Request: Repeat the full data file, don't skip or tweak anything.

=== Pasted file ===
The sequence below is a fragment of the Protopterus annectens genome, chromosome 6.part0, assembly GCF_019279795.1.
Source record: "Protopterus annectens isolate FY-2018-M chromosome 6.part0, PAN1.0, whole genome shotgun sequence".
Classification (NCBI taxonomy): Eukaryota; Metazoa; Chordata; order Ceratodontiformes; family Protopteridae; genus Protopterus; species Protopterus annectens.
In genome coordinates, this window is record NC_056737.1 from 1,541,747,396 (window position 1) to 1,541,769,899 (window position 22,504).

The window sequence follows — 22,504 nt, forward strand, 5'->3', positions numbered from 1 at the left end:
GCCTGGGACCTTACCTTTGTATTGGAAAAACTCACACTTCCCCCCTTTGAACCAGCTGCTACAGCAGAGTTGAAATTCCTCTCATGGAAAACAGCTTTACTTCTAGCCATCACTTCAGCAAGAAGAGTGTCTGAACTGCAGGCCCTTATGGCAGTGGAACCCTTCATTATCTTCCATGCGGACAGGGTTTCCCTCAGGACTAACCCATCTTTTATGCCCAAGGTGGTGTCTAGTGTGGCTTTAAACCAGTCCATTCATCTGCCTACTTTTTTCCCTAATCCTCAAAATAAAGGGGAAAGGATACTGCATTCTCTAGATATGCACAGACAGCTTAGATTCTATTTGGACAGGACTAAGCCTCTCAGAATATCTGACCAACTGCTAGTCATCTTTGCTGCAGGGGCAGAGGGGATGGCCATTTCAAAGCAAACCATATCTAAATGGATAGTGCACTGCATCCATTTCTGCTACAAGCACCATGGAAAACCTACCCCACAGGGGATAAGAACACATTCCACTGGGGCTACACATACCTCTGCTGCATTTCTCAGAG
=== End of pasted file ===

The sequence below is a fragment of the Protopterus annectens genome, chromosome 6.part0, assembly GCF_019279795.1.
Source record: "Protopterus annectens isolate FY-2018-M chromosome 6.part0, PAN1.0, whole genome shotgun sequence".
Classification (NCBI taxonomy): Eukaryota; Metazoa; Chordata; order Ceratodontiformes; family Protopteridae; genus Protopterus; species Protopterus annectens.
In genome coordinates, this window is record NC_056737.1 from 1,541,747,396 (window position 1) to 1,541,769,899 (window position 22,504).

The window sequence follows — 22,504 nt, forward strand, 5'->3', positions numbered from 1 at the left end:
GCCTGGGACCTTACCTTTGTATTGGAAAAACTCACACTTCCCCCCTTTGAACCAGCTGCTACAGCAGAGTTGAAATTCCTCTCATGGAAAACAGCTTTACTTCTAGCCATCACTTCAGCAAGAAGAGTGTCTGAACTGCAGGCCCTTATGGCAGTGGAACCCTTCATTATCTTCCATGCGGACAGGGTTTCCCTCAGGACTAACCCATCTTTTATGCCCAAGGTGGTGTCTAGTGTGGCTTTAAACCAGTCCATTCATCTGCCTACTTTTTTCCCTAATCCTCAAAATAAAGGGGAAAGGATACTGCATTCTCTAGATATGCACAGACAGCTTAGATTCTATTTGGACAGGACTAAGCCTCTCAGAATATCTGACCAACTGCTAGTCATCTTTGCTGCAGGGGCAGAGGGGATGGCCATTTCAAAGCAAACCATATCTAAATGGATAGTGCACTGCATCCATTTCTGCTACAAGCACCATGGAAAACCTACCCCACAGGGGATAAGAACACATTCCACTGGGGCTACACATACCTCTGCTGCATTTCTCAGAG